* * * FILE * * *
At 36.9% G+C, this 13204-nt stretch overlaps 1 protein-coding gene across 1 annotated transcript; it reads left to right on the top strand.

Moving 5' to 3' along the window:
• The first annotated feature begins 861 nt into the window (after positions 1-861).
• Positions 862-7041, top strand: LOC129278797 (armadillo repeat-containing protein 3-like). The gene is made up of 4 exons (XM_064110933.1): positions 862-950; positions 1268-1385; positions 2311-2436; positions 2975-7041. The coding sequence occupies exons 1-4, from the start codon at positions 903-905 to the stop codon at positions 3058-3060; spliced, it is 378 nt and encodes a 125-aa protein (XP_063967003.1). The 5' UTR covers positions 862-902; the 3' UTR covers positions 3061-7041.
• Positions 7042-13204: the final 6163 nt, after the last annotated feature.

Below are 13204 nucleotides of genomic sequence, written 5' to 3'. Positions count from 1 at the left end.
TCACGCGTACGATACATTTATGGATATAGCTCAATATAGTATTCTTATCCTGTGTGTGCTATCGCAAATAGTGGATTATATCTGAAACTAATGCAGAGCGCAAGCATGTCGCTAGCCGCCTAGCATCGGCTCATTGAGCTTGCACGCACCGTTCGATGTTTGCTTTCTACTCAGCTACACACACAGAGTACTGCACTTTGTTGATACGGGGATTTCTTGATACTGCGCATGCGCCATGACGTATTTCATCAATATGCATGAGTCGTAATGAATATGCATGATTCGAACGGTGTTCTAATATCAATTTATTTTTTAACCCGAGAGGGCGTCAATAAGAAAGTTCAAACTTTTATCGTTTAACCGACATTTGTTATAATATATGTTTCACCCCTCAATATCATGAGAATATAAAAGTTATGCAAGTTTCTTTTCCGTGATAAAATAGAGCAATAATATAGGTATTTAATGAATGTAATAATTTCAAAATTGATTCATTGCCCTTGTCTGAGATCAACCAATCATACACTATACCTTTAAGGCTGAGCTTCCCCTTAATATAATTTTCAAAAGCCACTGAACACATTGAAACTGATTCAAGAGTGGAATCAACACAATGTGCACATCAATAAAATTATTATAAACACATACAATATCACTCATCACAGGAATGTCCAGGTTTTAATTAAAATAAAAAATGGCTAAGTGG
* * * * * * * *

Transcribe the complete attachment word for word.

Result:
At 36.9% G+C, this 13204-nt stretch overlaps 1 protein-coding gene across 1 annotated transcript; it reads left to right on the top strand.

Moving 5' to 3' along the window:
• The first annotated feature begins 861 nt into the window (after positions 1-861).
• Positions 862-7041, top strand: LOC129278797 (armadillo repeat-containing protein 3-like). The gene is made up of 4 exons (XM_064110933.1): positions 862-950; positions 1268-1385; positions 2311-2436; positions 2975-7041. The coding sequence occupies exons 1-4, from the start codon at positions 903-905 to the stop codon at positions 3058-3060; spliced, it is 378 nt and encodes a 125-aa protein (XP_063967003.1). The 5' UTR covers positions 862-902; the 3' UTR covers positions 3061-7041.
• Positions 7042-13204: the final 6163 nt, after the last annotated feature.

Below are 13204 nucleotides of genomic sequence, written 5' to 3'. Positions count from 1 at the left end.
TCACGCGTACGATACATTTATGGATATAGCTCAATATAGTATTCTTATCCTGTGTGTGCTATCGCAAATAGTGGATTATATCTGAAACTAATGCAGAGCGCAAGCATGTCGCTAGCCGCCTAGCATCGGCTCATTGAGCTTGCACGCACCGTTCGATGTTTGCTTTCTACTCAGCTACACACACAGAGTACTGCACTTTGTTGATACGGGGATTTCTTGATACTGCGCATGCGCCATGACGTATTTCATCAATATGCATGAGTCGTAATGAATATGCATGATTCGAACGGTGTTCTAATATCAATTTATTTTTTAACCCGAGAGGGCGTCAATAAGAAAGTTCAAACTTTTATCGTTTAACCGACATTTGTTATAATATATGTTTCACCCCTCAATATCATGAGAATATAAAAGTTATGCAAGTTTCTTTTCCGTGATAAAATAGAGCAATAATATAGGTATTTAATGAATGTAATAATTTCAAAATTGATTCATTGCCCTTGTCTGAGATCAACCAATCATACACTATACCTTTAAGGCTGAGCTTCCCCTTAATATAATTTTCAAAAGCCACTGAACACATTGAAACTGATTCAAGAGTGGAATCAACACAATGTGCACATCAATAAAATTATTATAAACACATACAATATCACTCATCACAGGAATGTCCAGGTTTTAATTAAAATAAAAAATGGCTAAGTGG